Lily rested a moment when she reached a pile of what seemed like sweat suits and T-shirts. She was tired, but she knew she needed to keep moving. Two things worried her. One was the possibility of aftershocks, which might bury her deeper. The other—just as dangerous—was that her exertion in the damp, dusty air would trigger an asthma attack. Prone to breathing difﬁculties since childhood, she always carried an emergency inhaler, but it was in her briefcase.
She took another deep breath, and was relieved to feel no sign of the tell-tale wheezing that precipitated an attack. If it came on, she would just have to take it easy and hope it subsided.
Best she could tell, the Foot Locker was just like Sycamore, where the back of the store—about a third of its depth—had fallen into some kind of gaping hole, with the front two-thirds apparently ﬂattened against a fallen ceiling. In the dark, Lily envisioned a triangular-shaped tunnel, bound by the dirt wall on her right, the fallen ﬂoor on her left and the ceiling. The ceiling seemed about a foot higher in this room, and she took that as a sign she was one room closer to ﬁnding a store that had held up in the collapse. Apparently, the back wall of the mall had simply given way on the end that was built into the hillside. She was lucky the ﬂoor had dropped into the crevasse, or she would have been pancaked. Had she not been stuck in the ﬁtting room, she would have dashed out to the atrium and crouched beneath the stairs. She hoped the woman who had helped her in the store had done that.
Her eyes had grown accustomed to the dark, and there wasn’t even a speck of light coming from anywhere. Of course, she had been knocked out, so it was possible it was dark outside by now. Her stomach seemed to think it had been ages since she ate.
She groped around the perimeter at the top of the dirt wall, ﬁnding nothing but earth and ceiling tiles. With no way to access the atrium from here, she had to keep moving. She hoped the narrow crevasse she had followed this far extended into the next store.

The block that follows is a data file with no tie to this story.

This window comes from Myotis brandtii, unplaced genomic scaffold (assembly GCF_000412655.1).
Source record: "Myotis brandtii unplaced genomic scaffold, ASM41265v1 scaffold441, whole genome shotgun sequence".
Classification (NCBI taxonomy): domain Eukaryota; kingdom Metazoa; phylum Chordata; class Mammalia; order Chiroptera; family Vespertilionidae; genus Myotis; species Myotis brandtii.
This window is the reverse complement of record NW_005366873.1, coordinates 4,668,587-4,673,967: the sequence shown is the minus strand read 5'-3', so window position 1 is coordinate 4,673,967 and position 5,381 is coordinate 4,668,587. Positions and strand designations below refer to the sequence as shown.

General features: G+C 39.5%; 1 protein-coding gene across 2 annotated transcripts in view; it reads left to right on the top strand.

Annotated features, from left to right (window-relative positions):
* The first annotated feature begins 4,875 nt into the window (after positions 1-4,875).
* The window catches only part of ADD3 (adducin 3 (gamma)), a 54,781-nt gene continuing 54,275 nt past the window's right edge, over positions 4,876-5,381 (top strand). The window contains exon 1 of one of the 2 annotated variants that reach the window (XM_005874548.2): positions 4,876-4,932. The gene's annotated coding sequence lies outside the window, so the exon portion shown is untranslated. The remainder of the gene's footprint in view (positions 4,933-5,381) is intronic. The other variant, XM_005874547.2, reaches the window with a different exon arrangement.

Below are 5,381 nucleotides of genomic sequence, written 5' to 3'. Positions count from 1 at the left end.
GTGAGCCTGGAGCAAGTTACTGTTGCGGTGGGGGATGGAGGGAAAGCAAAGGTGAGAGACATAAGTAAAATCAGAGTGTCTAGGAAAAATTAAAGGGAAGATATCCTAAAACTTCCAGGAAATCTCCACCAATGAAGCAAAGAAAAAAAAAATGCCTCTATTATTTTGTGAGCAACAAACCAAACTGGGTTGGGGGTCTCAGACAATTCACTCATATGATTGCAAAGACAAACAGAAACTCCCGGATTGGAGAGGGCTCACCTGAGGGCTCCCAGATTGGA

In Sycamore, she had wrestled with the twisted piles of clothing and metal racks that had fallen into the deepest part of the hole. Here, that same gap was ﬁlled with what seemed like hundreds of boxes of shoes. Lily had never worked in a retail store, but like everyone, she envisioned endless piles of stock in a place always referred to as “in the back.” That’s where she was now— in that mysterious place called the back of Foot Locker.
She stumbled several times as she picked her way along the piles of boxes. Still ﬁghting the urge to panic, she cheered herself with a running monologue. “Only someone with my luck would have trouble ﬁnding her footing in a shoe store.”
Her efforts to remain upbeat and hopeful suddenly faded when her hand brushed against what was unmistakably a human arm, and she nervously traced it to the cold, stiff face of a man pinned on a ledge by the fallen ceiling. A wave of nausea passed through her at this stark evidence of what had happened. People died here. Overwhelmed with both horror and guilt, she knew this man was someone’s loved one, and he deserved a ﬁnal digniﬁed brush with humanity. With her hand on his shoulder, Lily fought back tears as she soulfully paid her respects.
“Peace, my friend.”
On her belly again, Lily felt along the far wall for an opening to the next store, now wary of what carnage her hands might ﬁnd. She didn’t ﬁnd the opening at the ground that had been in the last store. This wall extended all the way to the bottom of the crevasse. That meant she was in for some serious digging, unless . . . Maybe if the wall had sagged along with the ﬂoor, there would be an opening at the ceiling.
Hiking up her skirt, she tried ﬁrst to crawl up the incline that had once been the ﬂoor, but she couldn’t get traction on the tile. That left scaling the dirt wall on the other side, which proved slippery as well, since the earth was crumbly and moist. When she ﬁnally reached the ceiling—about seven and a half feet from the bottom of the crevasse, she guessed—she was able to hold on to a light ﬁxture with one hand while she felt for an opening with the other. Just as she hoped, the opening was directly above the lowest point of the ﬂoor, but it was narrow. She would have to ﬂatten herself to squeeze through.
On her ﬁrst attempt to pull herself up to the hole, her hands slipped and she fell clumsily into the pile of shoes. Again she tried, this time scraping her wrists viciously when she lost her grip. Now more determined than ever, she tried a third time, ﬁnally getting her head and shoulders through the hole. “Yes!” She inched her shoulders, chest and stomach through, at which point she fell forward, tumbling in a heap into a pile of books at the bottom of the crevasse on the other side.
“Shit!” she cried as she clutched her shoulder, which bore the brunt of her fall.
“Please, help me.”
Lily was stunned by the sound of a woman’s weak voice and she twisted in the dark to try to determine where it was coming from. Before she could react to the sound, the earth began to quiver again. Fearing the worst, she curled into a ball at the lowest point of the angled ﬂoor and covered her head with two books. The shaking grew stronger, and she could hear things falling around her as the ceiling threatened to give way once and for all.
Then it stopped.